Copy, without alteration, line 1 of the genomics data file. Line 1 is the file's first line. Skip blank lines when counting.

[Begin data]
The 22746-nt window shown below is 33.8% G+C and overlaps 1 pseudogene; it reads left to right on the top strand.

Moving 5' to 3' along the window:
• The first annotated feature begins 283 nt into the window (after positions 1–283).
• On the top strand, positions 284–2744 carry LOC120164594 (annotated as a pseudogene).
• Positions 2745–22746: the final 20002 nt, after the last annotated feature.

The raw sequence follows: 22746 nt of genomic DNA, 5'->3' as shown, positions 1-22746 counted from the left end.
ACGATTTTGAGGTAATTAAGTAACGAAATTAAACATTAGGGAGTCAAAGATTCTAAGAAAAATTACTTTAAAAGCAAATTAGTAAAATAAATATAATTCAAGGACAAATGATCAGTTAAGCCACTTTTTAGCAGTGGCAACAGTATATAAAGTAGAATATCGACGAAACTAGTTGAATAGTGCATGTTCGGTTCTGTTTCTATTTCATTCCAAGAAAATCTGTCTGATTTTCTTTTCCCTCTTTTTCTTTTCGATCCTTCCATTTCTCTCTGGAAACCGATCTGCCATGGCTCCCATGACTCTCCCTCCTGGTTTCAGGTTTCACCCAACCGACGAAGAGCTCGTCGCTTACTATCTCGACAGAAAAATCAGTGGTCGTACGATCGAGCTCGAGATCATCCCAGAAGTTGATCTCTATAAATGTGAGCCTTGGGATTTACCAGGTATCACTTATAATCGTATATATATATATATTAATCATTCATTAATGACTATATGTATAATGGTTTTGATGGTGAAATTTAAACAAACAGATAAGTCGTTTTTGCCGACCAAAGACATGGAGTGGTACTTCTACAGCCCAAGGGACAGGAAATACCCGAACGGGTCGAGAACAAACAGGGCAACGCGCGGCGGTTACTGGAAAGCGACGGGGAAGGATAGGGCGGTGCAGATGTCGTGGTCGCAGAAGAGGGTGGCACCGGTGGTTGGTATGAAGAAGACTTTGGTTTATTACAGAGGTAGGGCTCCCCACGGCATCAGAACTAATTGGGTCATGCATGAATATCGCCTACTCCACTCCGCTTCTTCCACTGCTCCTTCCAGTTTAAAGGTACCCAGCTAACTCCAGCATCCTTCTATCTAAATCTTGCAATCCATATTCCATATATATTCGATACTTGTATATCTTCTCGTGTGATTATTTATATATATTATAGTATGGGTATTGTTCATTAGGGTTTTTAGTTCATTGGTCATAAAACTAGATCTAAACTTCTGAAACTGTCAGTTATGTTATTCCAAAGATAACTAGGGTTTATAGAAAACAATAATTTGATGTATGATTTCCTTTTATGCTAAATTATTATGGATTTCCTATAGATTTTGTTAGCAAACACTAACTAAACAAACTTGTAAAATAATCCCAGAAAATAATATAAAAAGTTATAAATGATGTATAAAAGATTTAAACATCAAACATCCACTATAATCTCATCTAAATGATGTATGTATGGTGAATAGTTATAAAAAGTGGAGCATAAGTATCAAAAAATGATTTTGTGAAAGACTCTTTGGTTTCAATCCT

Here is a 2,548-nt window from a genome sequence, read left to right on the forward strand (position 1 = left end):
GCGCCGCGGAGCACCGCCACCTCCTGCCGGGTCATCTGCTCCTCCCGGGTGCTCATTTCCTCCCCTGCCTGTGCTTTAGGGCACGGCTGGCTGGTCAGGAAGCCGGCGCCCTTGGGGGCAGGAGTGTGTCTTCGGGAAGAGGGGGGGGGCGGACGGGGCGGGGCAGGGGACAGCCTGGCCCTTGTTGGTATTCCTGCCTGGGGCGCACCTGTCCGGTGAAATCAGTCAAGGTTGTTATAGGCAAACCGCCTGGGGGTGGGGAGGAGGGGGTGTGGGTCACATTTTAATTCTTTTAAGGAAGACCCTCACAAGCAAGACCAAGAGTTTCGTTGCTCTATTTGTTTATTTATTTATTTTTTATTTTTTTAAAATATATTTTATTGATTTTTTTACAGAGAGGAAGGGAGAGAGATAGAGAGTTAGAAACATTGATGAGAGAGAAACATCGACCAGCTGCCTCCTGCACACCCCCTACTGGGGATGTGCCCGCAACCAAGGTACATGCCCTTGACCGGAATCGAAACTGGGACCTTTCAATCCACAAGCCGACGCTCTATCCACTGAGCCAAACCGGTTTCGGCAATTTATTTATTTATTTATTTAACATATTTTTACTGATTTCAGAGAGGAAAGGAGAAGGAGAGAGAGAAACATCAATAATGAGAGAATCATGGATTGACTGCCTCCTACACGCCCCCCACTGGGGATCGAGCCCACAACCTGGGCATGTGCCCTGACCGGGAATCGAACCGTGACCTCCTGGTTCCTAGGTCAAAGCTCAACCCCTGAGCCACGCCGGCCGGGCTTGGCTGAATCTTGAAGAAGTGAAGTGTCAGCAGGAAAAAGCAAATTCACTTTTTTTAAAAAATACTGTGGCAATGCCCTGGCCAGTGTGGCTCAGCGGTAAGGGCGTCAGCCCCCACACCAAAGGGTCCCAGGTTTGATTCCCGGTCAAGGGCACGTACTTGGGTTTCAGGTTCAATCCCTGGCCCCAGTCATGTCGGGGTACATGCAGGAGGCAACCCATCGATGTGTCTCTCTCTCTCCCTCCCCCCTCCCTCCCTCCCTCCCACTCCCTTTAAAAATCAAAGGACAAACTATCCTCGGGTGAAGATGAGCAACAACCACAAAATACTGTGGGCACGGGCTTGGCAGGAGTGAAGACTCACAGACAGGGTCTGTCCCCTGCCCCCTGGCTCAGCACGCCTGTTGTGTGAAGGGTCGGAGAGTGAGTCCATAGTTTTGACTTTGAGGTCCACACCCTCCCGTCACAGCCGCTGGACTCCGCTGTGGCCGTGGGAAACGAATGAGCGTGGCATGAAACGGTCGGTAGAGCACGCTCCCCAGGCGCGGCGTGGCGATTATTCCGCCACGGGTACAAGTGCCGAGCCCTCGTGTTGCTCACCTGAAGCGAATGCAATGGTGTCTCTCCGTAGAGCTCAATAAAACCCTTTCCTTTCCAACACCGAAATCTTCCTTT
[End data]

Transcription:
The 22746-nt window shown below is 33.8% G+C and overlaps 1 pseudogene; it reads left to right on the top strand.